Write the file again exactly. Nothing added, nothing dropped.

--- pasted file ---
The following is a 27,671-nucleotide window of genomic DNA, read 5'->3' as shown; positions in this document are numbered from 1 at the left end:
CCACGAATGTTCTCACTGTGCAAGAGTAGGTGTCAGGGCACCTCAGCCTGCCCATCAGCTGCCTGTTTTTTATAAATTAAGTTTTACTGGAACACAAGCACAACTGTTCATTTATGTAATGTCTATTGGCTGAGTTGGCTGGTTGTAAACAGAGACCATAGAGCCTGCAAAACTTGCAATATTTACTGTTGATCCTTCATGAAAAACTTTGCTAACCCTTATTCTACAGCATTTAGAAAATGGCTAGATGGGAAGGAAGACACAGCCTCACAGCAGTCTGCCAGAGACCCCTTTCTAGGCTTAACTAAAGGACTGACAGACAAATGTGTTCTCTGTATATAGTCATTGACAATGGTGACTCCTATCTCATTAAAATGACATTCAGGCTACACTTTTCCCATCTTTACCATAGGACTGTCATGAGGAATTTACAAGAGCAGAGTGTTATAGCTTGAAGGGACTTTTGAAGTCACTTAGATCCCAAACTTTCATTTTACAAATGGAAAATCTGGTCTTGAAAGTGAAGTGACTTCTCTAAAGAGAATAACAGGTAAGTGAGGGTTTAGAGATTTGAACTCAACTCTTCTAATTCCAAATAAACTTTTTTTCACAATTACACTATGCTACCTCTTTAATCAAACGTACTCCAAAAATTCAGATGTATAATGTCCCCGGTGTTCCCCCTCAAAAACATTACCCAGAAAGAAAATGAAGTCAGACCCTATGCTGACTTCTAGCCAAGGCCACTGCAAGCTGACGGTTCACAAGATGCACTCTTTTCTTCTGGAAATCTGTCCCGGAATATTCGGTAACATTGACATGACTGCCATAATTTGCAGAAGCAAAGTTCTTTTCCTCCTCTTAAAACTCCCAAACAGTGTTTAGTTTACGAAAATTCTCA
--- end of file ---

The following is a 27,671-nucleotide window of genomic DNA, read 5'->3' as shown; positions in this document are numbered from 1 at the left end:
CCACGAATGTTCTCACTGTGCAAGAGTAGGTGTCAGGGCACCTCAGCCTGCCCATCAGCTGCCTGTTTTTTATAAATTAAGTTTTACTGGAACACAAGCACAACTGTTCATTTATGTAATGTCTATTGGCTGAGTTGGCTGGTTGTAAACAGAGACCATAGAGCCTGCAAAACTTGCAATATTTACTGTTGATCCTTCATGAAAAACTTTGCTAACCCTTATTCTACAGCATTTAGAAAATGGCTAGATGGGAAGGAAGACACAGCCTCACAGCAGTCTGCCAGAGACCCCTTTCTAGGCTTAACTAAAGGACTGACAGACAAATGTGTTCTCTGTATATAGTCATTGACAATGGTGACTCCTATCTCATTAAAATGACATTCAGGCTACACTTTTCCCATCTTTACCATAGGACTGTCATGAGGAATTTACAAGAGCAGAGTGTTATAGCTTGAAGGGACTTTTGAAGTCACTTAGATCCCAAACTTTCATTTTACAAATGGAAAATCTGGTCTTGAAAGTGAAGTGACTTCTCTAAAGAGAATAACAGGTAAGTGAGGGTTTAGAGATTTGAACTCAACTCTTCTAATTCCAAATAAACTTTTTTTCACAATTACACTATGCTACCTCTTTAATCAAACGTACTCCAAAAATTCAGATGTATAATGTCCCCGGTGTTCCCCCTCAAAAACATTACCCAGAAAGAAAATGAAGTCAGACCCTATGCTGACTTCTAGCCAAGGCCACTGCAAGCTGACGGTTCACAAGATGCACTCTTTTCTTCTGGAAATCTGTCCCGGAATATTCGGTAACATTGACATGACTGCCATAATTTGCAGAAGCAAAGTTCTTTTCCTCCTCTTAAAACTCCCAAACAGTGTTTAGTTTACGAAAATTCTCA